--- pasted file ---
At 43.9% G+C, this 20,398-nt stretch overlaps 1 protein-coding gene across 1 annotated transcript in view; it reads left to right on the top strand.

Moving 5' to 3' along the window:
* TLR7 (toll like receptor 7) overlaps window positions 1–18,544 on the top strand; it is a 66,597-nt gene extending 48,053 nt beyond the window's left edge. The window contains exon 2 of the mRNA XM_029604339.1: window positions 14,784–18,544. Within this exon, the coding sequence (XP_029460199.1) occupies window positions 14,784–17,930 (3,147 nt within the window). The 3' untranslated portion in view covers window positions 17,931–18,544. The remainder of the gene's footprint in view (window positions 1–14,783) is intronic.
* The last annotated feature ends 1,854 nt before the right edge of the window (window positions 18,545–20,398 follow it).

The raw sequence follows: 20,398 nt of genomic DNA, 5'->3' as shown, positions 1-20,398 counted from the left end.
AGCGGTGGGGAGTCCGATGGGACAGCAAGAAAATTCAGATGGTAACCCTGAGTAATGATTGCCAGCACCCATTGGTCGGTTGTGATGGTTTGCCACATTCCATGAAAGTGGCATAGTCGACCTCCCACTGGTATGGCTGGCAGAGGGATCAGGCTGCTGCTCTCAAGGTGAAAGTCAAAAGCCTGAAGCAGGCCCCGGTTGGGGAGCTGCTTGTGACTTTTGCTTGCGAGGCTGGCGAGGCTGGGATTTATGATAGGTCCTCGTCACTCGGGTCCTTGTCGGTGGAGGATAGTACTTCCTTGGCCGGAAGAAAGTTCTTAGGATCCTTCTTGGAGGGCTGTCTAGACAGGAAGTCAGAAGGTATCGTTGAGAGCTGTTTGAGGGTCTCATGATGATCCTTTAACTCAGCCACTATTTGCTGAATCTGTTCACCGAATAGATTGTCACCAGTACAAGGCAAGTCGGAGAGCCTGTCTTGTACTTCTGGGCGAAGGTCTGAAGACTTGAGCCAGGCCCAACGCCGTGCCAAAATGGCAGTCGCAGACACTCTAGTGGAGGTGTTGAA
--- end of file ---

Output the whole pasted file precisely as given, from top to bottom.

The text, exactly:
At 43.9% G+C, this 20,398-nt stretch overlaps 1 protein-coding gene across 1 annotated transcript in view; it reads left to right on the top strand.

Moving 5' to 3' along the window:
* TLR7 (toll like receptor 7) overlaps window positions 1–18,544 on the top strand; it is a 66,597-nt gene extending 48,053 nt beyond the window's left edge. The window contains exon 2 of the mRNA XM_029604339.1: window positions 14,784–18,544. Within this exon, the coding sequence (XP_029460199.1) occupies window positions 14,784–17,930 (3,147 nt within the window). The 3' untranslated portion in view covers window positions 17,931–18,544. The remainder of the gene's footprint in view (window positions 1–14,783) is intronic.
* The last annotated feature ends 1,854 nt before the right edge of the window (window positions 18,545–20,398 follow it).

The raw sequence follows: 20,398 nt of genomic DNA, 5'->3' as shown, positions 1-20,398 counted from the left end.
AGCGGTGGGGAGTCCGATGGGACAGCAAGAAAATTCAGATGGTAACCCTGAGTAATGATTGCCAGCACCCATTGGTCGGTTGTGATGGTTTGCCACATTCCATGAAAGTGGCATAGTCGACCTCCCACTGGTATGGCTGGCAGAGGGATCAGGCTGCTGCTCTCAAGGTGAAAGTCAAAAGCCTGAAGCAGGCCCCGGTTGGGGAGCTGCTTGTGACTTTTGCTTGCGAGGCTGGCGAGGCTGGGATTTATGATAGGTCCTCGTCACTCGGGTCCTTGTCGGTGGAGGATAGTACTTCCTTGGCCGGAAGAAAGTTCTTAGGATCCTTCTTGGAGGGCTGTCTAGACAGGAAGTCAGAAGGTATCGTTGAGAGCTGTTTGAGGGTCTCATGATGATCCTTTAACTCAGCCACTATTTGCTGAATCTGTTCACCGAATAGATTGTCACCAGTACAAGGCAAGTCGGAGAGCCTGTCTTGTACTTCTGGGCGAAGGTCTGAAGACTTGAGCCAGGCCCAACGCCGTGCCAAAATGGCAGTCGCAGACACTCTAGTGGAGGTGTTGAA